“People take their red meat very seriously in this area. It’s kind of like a religion around here.” This was the comment made by our waiter, Clemente, at a small restaurant in Italy, that gave me my first taste of this country’s remarkable food culture.

I have spent the last week and a half in Italy. And, as has become my pattern when I travel to a new place, I pay lots of attention to their food culture, agricultural practices, and notions of sustainability…all so I can write about it for you. What should make my trip to Italy, the country known widely for its appreciation of good food, and the unofficial birthplace of the Slow Food movement to boot, any different? Here are some of the things I found here.

Let’s begin in the city of Florence, in the region of Tuscany, where my trip began and that enlightening conversation took place. Florence is a big city, on the same order of magnitude as Boston, with a lot of small restaurants that proudly serve locally-grown food. After visiting the Piazzale Michelangelo, we sat down at just such a place, the Osteria Antica Mescita San Niccolo. The serious discussion began when my mom asked our waiter, Clemente, to cook her steak well (all quotes here are paraphrased as well as I can remember them). “I’m sorry madam, but I can’t do that” was his reply. And to my mom’s puzzled look, he continued, “We are in Florence, and I can only find it in my heart to cook it to…medium rare at most. People take their red meat very seriously in this area. It’s kind of like a religion around here.”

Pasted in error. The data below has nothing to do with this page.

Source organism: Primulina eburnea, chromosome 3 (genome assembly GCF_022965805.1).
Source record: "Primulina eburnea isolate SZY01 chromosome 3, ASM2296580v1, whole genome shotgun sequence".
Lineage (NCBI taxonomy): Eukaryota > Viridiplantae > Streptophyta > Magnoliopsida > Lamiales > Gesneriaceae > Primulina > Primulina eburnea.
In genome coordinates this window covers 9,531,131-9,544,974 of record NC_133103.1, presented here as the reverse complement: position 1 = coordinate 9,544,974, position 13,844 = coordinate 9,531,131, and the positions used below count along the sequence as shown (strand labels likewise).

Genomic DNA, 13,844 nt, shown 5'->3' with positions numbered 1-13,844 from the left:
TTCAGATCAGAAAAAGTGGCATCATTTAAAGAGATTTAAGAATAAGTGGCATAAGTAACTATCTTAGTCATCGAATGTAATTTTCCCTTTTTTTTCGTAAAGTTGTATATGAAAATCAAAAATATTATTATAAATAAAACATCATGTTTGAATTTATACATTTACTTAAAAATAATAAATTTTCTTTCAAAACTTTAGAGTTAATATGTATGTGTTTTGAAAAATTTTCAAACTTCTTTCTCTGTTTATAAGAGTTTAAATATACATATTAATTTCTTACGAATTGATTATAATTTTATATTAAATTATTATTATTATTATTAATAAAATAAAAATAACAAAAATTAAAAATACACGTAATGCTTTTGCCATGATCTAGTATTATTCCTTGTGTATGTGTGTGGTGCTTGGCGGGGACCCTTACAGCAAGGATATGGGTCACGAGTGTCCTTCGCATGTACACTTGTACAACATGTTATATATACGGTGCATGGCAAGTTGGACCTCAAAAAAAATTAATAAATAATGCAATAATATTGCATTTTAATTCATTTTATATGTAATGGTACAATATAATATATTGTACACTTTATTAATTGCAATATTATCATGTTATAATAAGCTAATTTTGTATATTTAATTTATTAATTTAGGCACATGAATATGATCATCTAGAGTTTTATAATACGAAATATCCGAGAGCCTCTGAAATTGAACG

This really piqued our interest, so my dad asked whether the steak was at least grass-fed. “Grass-fed?” asked Clemente; and thinking maybe the phrase didn’t translate well, my dad asked more directly whether the cows were fed exclusively grass.

What else would we feed them?” It was this response, and his surprise and general disapproval as we described how ruminants in the United States are raised, that let me know how great this country’s food culture really is.